5. On the subject of quicker and easier, making these little critters turned out to be the straw that needed to break and convince me to just go ahead…bite the bullet…and purchase a Cricut Maker.
I’ve been eyeing this Cricut Maker3 for some time now.
Stay tuned…after I’ve made this purchase and spent some time with it, I’ll be posting a full review!
On A Bunny Roll
The stuffed bear and bunnies above are from old paper patterns I found in an old “paper” file folder I had in a storage box from probably 20 years ago. I wish I had more information about the author – especially the instructions. They could have turned out better but the time spent was not in vain.
These cute scrap-busting projects led me back to my computer and while scrolling through My Documents for long-forgotten downloaded files, I ran across a “To-Do” list that included a link to “Margie”.
“Margie” was discovered during one of my many rabbit-hole-scrolling sessions back in 2019. This is when I stumbled upon Heidi Staples and her blog “Fabric Mutt”.
One look and I knew one day I would have to make my own “Margie”. I downloaded the files and didn’t give her another thought until about a month ago.
Three years ago I was way too intimidated to do anything else with these patterns than file them away.
Today however, I have a different perspective. Time has allowed the restlessness of quilting to settle in and in its place, the motivation to give these newer patterns (at Willowyn’s Etsy store) a try.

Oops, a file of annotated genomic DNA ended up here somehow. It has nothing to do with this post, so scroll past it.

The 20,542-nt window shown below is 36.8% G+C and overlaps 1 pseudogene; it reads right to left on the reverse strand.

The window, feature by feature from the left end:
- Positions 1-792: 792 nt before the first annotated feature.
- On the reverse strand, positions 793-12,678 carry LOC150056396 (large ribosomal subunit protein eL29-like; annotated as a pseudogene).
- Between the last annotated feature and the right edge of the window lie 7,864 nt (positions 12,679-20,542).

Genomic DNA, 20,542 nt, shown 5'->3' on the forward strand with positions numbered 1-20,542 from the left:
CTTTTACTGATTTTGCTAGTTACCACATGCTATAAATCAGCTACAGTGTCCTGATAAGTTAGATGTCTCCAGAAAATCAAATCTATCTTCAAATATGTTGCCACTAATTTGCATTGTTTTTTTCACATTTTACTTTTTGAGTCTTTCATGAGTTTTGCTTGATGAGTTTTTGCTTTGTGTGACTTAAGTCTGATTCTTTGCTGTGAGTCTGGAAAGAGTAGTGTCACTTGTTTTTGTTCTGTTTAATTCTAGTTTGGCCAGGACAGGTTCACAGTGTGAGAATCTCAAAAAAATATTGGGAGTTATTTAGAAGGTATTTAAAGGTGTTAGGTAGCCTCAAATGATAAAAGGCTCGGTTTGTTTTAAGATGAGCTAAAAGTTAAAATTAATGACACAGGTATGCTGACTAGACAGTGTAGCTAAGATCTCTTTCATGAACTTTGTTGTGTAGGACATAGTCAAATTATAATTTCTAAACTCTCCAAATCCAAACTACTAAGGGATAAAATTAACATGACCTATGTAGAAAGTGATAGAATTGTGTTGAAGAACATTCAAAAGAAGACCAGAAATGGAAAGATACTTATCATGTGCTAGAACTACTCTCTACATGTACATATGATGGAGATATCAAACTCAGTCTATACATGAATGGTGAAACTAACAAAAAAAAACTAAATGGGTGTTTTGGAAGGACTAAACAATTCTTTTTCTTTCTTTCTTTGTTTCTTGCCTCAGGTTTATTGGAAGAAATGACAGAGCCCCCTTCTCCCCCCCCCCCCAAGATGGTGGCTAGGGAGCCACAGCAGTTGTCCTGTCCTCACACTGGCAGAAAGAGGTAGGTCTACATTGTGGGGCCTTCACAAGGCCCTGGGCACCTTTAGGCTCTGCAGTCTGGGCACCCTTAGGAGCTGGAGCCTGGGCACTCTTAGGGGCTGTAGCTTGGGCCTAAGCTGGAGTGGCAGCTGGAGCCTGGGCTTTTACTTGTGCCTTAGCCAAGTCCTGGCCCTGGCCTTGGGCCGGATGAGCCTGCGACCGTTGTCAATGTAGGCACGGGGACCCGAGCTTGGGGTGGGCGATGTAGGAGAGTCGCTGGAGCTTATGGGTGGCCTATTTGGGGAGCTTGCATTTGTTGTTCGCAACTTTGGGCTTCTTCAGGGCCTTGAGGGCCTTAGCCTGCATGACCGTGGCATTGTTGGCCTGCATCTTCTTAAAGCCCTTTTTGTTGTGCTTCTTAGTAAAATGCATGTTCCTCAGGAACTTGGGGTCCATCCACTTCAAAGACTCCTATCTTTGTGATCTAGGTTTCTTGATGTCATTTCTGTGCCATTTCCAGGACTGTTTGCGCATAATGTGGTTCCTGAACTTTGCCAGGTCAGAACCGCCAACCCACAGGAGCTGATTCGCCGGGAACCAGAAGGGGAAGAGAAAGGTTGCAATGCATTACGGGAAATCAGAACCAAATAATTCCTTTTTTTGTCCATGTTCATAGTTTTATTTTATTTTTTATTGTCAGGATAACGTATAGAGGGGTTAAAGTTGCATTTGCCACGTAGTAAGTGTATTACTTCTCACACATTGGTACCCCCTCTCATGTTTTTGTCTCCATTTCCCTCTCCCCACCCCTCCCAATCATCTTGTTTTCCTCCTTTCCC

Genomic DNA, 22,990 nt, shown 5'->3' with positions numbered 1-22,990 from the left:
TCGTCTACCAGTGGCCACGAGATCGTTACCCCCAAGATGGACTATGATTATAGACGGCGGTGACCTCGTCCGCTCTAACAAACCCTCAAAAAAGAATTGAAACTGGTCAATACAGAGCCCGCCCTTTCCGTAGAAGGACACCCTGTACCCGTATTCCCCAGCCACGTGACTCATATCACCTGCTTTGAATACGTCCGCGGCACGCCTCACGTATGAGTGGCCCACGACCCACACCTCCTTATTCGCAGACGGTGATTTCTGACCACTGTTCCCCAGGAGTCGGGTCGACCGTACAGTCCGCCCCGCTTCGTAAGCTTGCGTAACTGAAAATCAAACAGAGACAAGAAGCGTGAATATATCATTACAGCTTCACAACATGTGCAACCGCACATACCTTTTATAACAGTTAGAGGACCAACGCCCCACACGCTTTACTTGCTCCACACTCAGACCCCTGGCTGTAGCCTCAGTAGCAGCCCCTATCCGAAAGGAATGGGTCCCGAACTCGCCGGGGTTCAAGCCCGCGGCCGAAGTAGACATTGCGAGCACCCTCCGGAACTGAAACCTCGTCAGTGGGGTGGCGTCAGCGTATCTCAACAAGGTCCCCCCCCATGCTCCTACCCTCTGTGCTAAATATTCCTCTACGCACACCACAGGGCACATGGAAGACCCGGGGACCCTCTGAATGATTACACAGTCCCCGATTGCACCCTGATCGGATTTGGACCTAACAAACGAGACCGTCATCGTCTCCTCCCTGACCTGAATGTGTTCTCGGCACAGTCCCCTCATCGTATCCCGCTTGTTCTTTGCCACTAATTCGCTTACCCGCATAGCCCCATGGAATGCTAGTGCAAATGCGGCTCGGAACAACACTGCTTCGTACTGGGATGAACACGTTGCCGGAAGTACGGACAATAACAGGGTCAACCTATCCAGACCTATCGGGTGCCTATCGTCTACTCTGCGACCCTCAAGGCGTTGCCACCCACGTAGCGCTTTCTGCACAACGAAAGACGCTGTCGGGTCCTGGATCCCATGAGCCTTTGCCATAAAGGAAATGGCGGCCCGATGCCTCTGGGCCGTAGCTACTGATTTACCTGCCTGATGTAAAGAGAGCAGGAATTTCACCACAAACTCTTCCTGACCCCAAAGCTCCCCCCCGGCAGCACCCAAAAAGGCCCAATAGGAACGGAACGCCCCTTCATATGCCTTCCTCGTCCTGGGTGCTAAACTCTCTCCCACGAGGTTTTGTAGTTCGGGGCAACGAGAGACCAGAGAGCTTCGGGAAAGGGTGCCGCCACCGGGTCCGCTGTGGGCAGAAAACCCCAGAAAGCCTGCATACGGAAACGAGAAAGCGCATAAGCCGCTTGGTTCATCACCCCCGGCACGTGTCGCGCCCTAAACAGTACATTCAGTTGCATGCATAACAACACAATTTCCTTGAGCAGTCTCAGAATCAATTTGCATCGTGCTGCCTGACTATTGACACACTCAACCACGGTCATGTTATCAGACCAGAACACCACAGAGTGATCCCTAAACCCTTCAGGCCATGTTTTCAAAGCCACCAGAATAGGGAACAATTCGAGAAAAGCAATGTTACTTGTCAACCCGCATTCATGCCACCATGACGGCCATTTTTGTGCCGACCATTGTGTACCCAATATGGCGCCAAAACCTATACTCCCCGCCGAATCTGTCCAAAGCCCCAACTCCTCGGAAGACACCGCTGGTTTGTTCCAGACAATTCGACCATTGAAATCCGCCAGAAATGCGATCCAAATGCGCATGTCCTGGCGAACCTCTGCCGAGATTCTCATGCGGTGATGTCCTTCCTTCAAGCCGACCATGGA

In the near future I’ll be doing a comparison between cutting the pattern pieces by hand vs using the Cricut Maker. Stay tuned for the results!
Never Too Many Bags
As much as I love quilting and sewing, I love bags even more. If I’m ever to be known for anything either in this life or the next, I’ll be to as a bag lady.
Here’s my philosophy: You can never be too rich, too thin, have too much fabric or too many bags”.
The best I can do is an approximate recitation of my excitement when I saw this tutorial by elizabethcanstitch on YouTube.
This is the first time in a l-o-n-g time I’ve watched a video that compelled me to IMMEDIATELY drag out my fabric scraps and start stitching!
Using a fabric panel that I pieced together from scraps from a quilt I started last year. The fabric is from Lori Holt’s Prim fabric line by Riley Blake fabrics. The panel I pieced together was small – I had no idea what I would ever do with it but you to fabric likes to talk, with it’s “promises” and such!
When I located this panel it was such a Eureka moment! It was the perfect size for this project bag. In no time at all I was cutting, stitching, trimming…
Within a couple of hours I had this:
These project bags were originally designed to store crosstitch projects but they have SO many possibilities.
Mine is somewhat thicker (I used the batting I had on hand vs purchasing additional interfacing) and the size – approx 11″ x 13″, I felt this would be a good solution to store my many small, irregular shaped rulers:
So, if you are a bag lady (like me) and have a fair amount of scraps that are calling your name ( again, like me) give these scrap-busting projects a try.
Let me to how your projects turned out in the comments below!